Texas Needs More Affordable Housing

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Nationwide, there is not one county where there are enough affordable apartments for every extremely low-income (ELI) household. Texas is no exception.

An interactive map from the Urban Institute shows how just how wide the gap is between the number of ELI households and the number of apartments they can actually live in.

The gap between the two represents just how difficult it is for the lowest income Texans to find a home – not to mention the thousands of other low- and median-income Texans who still struggle to find apartments they can afford as rent in Texas cities skyrockets.

In Travis County, there are only 13 affordable apartments for every 100 ELI households. In Harris, Dallas and Tarrant Counties there are 17. Bexar county fares slightly better with 29. These counties that are home to Texas’s major cities are not actually the worst in terms of the gap between extremely low-income people and the affordable housing they need. There are four Texas counties that actually have ten or fewer affordable apartments per 100 ELI households – Kaufman, Brazos, Denton and Hays County. In 2006, there were no counties with ten or fewer.

In 2006, there were also several counties that had over 90 affordable apartments per 100 ELI households. Now the counties with the most affordable housing have, at most, 83 apartments per 100 ELI households.

The map also allows users to see what the affordability gap would look like without federal assistance. As it is, there are currently 29 affordable apartments for every 100 ELI households nationwide. Without federal housing programs, there would be only one affordable apartment available for 100 households. That’s because of the 3.3 million apartments that are available and affordable to the 11.5 million ELI households in the U.S., nearly all of them – 3.2 million – involve some sort of federal housing assistance. But federal housing programs simply aren’t funded at levels that allow them to reach the growing number of ELI households who needs affordable homes.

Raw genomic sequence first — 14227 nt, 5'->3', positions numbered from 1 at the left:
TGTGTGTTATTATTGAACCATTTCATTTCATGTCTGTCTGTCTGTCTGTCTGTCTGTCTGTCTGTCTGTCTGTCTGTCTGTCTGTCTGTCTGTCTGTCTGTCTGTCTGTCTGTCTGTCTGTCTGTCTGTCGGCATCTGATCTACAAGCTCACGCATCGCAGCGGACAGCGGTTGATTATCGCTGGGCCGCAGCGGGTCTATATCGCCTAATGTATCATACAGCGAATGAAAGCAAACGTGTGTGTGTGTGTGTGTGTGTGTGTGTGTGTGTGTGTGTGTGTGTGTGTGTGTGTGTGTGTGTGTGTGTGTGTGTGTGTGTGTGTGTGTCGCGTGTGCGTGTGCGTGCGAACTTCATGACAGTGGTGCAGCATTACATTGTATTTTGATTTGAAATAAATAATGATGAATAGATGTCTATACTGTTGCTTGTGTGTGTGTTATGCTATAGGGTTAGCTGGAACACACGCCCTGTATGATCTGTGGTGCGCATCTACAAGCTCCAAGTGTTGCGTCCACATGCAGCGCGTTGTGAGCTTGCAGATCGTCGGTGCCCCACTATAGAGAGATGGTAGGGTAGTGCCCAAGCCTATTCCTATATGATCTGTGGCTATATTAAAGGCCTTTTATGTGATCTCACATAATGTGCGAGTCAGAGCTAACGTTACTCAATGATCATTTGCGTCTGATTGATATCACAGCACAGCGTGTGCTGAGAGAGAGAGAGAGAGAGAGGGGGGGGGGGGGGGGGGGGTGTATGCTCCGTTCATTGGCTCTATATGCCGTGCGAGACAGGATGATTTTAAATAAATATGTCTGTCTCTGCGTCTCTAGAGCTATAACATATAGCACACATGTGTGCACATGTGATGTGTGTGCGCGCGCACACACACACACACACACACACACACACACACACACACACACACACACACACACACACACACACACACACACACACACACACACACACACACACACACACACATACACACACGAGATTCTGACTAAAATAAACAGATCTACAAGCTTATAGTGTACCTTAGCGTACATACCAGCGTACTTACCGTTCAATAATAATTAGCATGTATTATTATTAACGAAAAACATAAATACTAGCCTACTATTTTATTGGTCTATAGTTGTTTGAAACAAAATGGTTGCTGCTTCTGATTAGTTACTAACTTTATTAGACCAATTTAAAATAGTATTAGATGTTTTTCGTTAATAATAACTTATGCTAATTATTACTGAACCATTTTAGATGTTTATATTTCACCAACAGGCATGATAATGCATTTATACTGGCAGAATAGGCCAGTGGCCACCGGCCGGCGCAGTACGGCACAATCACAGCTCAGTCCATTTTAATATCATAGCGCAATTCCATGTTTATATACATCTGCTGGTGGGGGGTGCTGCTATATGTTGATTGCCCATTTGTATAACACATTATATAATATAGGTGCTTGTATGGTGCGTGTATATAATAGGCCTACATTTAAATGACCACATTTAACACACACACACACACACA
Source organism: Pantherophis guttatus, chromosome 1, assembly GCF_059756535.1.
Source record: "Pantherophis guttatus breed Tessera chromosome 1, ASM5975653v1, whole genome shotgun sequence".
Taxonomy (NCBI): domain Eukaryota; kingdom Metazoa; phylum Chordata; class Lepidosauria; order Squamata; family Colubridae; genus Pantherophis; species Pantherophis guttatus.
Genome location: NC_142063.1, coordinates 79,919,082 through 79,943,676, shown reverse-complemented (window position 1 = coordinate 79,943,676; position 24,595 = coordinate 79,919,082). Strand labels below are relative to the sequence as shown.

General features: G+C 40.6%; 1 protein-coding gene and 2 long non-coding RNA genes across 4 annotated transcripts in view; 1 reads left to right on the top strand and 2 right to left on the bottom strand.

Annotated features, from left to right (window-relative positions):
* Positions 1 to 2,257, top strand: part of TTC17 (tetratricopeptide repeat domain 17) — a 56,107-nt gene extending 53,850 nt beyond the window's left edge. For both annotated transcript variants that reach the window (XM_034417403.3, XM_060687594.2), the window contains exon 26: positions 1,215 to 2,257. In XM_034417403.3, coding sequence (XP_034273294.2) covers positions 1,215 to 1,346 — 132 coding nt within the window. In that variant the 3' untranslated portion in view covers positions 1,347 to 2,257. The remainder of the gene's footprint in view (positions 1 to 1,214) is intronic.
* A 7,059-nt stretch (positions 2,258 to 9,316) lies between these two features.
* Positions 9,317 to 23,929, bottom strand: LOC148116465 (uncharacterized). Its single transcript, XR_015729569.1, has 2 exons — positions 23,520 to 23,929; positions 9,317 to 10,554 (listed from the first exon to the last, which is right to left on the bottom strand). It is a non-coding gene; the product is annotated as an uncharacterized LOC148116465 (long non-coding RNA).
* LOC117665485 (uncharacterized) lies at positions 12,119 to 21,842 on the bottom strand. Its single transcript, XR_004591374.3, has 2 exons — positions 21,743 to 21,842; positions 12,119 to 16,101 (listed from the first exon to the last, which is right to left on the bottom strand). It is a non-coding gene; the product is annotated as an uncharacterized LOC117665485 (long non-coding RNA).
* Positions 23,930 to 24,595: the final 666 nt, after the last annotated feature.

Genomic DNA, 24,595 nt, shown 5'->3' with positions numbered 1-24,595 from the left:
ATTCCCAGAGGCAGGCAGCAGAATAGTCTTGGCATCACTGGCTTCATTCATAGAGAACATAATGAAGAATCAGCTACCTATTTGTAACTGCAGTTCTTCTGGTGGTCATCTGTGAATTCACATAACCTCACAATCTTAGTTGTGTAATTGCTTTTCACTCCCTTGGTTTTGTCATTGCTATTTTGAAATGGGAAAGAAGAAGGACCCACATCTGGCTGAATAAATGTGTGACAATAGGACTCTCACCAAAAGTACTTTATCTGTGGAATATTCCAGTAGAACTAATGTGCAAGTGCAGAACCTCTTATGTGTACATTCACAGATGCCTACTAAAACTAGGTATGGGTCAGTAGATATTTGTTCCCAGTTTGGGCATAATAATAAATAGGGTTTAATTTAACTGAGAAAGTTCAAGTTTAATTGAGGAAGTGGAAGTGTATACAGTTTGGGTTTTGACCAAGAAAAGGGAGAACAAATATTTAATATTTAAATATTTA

The housing market has bounced back from the Great Recession in many ways. But the affordable rental market has not been so fortunate. As more people trade homeownership for renting, the costs of apartments are going up across the board. And for the people who could barely afford to rent before, renting in most cities may now be completely out of reach.


About Author

Emily Cadik

Emily is a Texas ex-pat and proud Longhorn living in Washington, DC, where she remains connected to the Lone Star State through her work on BOR and her enthusiasm for breakfast tacos. She works on affordable housing policy, and writes about health care, poverty and other social justice issues.

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